CHS broke the news of an SDOT email alerting “community partners” of the soft launch. It was not the how those involved with planning a still-to-come grand opening celebration envisioned the streetcar rollout, but it seemed the many delays and pressure to get the line open from the public and City officials won the day over pomp and circumstance.
With plans for the streetcar stretching back three administrations at City Hall, the streetcar launch date has been elusive to say the least. The project and its managers were frequently scrutinized as complications with testing and manufacturing lead to shifting timelines. During his 90 second briefing on the streetcar to the City Council transportation committee Friday, Kubly said, “It’s a project that’s obviously much later than we would like it to be.”
Back in 2009, SDOT was targeting 2012 for a launch even as plans for a couplet route along Broadway and 12th Ave still was in the mix. (Interestingly, a poll of CHS readers at the time showed more support for the split routing). In fairness to City planners, CHS did report in 2008 that the original SDOT timeline was for the streetcar launch sometime between 2012 and 2016.
Images from the April 2013 groundbreaking, construction, and the occasional big announcement over the years.
In October 2010, SDOT secured $132.8 million from Sound Transit to begin work on the project. Construction of the streetcar tracks was eventually completed in 2014 along with the construction of the Broadway bikeway. That year problems with the streetcars Czech manufacturer Inekon started with a fire resistance issue. Contractual fines of $1,000 a day started to accrue when a backlog of parts pushed the streetcar delivery date into 2015. That prompted City Council members to grill Kubly about the holdups. A month later, the recently hired transit chief was in Europe to investigate for himself.
Once the streetcars made their trans-Atlantic journey to Seattle, the project was agin bogged down with longer-than-expected testing on the propulsion system designed specifically for the First Hill line. The system uses regenerative braking during downhill sections in order to power special batteries allowing streetcars to periodically detach from their overhead wires so they can travel alongside city busses. The system was developed for the First Hill Streetcar to reduce overhead wire conflicts with the Metro trolley buses.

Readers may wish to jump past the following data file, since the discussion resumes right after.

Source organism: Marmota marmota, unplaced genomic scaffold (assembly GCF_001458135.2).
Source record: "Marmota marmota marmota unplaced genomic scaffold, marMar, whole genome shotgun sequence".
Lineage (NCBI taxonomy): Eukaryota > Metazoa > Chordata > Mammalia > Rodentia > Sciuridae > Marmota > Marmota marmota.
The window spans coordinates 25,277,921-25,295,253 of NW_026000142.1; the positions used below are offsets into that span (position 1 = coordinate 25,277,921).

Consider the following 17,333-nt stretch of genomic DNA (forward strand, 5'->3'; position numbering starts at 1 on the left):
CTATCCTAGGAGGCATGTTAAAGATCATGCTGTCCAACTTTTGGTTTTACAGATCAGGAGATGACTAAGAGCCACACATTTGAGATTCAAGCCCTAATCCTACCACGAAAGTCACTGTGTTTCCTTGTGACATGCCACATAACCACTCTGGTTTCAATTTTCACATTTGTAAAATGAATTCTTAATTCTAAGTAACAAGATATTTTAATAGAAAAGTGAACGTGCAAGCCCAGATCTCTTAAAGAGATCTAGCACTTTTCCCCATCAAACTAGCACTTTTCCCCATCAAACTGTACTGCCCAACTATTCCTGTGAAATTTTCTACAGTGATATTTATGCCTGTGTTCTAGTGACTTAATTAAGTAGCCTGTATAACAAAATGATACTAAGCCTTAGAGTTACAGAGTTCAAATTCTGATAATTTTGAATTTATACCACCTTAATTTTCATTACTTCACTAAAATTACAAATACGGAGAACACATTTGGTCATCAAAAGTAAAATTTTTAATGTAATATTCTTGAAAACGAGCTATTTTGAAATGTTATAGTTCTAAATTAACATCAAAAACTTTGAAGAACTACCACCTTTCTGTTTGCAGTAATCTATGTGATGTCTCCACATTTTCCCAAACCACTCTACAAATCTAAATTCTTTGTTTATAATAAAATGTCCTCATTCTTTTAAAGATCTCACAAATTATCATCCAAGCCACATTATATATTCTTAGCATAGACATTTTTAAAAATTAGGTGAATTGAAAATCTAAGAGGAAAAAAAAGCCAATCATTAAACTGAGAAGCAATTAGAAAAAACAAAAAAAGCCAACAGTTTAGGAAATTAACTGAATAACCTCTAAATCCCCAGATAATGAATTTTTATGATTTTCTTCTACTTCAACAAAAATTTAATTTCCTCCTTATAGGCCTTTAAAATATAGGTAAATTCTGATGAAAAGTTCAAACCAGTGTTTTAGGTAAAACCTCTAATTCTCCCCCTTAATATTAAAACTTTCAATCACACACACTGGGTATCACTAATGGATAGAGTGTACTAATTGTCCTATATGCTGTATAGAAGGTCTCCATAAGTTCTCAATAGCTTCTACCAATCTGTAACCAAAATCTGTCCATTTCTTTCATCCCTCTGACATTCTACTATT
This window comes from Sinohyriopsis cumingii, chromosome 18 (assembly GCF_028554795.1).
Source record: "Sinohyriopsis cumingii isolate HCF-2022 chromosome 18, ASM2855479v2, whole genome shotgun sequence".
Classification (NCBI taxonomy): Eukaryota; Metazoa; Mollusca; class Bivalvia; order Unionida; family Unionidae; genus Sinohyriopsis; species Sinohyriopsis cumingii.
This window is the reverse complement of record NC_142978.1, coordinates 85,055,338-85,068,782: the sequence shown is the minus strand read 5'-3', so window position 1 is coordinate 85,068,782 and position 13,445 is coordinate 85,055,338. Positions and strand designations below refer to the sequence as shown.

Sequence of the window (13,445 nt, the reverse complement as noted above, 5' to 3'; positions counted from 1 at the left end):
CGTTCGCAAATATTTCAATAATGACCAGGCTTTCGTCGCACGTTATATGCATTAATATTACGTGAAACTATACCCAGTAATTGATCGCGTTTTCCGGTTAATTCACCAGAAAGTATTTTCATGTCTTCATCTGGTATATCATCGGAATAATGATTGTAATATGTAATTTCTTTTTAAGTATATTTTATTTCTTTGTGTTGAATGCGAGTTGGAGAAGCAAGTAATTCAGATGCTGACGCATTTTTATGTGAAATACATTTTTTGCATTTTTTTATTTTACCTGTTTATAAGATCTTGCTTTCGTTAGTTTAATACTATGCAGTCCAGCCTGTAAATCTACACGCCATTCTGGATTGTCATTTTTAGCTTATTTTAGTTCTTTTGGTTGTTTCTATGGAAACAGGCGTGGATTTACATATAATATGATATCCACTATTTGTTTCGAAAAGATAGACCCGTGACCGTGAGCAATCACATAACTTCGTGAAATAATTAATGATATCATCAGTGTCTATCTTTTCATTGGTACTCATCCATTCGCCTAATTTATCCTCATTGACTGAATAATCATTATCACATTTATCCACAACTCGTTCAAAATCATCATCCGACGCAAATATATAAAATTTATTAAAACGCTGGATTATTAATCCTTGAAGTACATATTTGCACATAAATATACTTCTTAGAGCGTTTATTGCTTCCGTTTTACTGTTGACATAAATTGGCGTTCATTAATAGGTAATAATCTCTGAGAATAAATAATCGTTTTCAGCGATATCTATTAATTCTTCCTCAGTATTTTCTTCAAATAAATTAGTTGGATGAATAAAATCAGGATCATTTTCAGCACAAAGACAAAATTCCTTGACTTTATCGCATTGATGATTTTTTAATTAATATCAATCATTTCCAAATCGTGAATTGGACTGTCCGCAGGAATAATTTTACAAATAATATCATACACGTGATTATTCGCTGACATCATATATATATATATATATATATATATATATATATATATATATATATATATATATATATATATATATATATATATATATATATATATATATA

Our first look at the rainbow assortment of new trolleys came in March, as Mayor Ed Murray and a flock of reporters made a 600-foot journey from the ID maintenance facility. In early December, SDOT held a First Hill Streetcar “safety day” to help riders and the community prepare for service operation of the line. Missing out on Saturday’s inaugural passenger run were the much maligned blue bollards that once lined the Broadway bikeway.
While a date hasn’t been set, City officials are still planning a celebration for the First Hill Streetcar with the mayor on hand to cut a ribbon and make a speech in Pioneer Square. There will be a lion dance. There will be pomp, etc. There will also be one more week of free service. After that, the First Hill Streetcar will need to stand on its own.
Well, not entirely on its own. The Broadway Streetcar is being planned as a half-mile, two-stop extension north from Denny that will also include an extended Broadway bikeway. Though there hasn’t been a public update in months and some proponents of the extension have quieted on the subject as the First Hill delays dragged on, construction of the two stops, the tracks, and the bikeway was being planned for later this year with an opening in 2017.
On the other end of things, plans move forward for a City Center Connector line from Pioneer Square through downtown where it would hitch up with the South Lake Union line. The plan for the connector line is expected to be complete later this year with construction possibly beginning before 2017 if funding works out. If all of that works out and people continue to ride, what follows could be another connection or four. But you had better start planning now if you want to ride there anytime soon.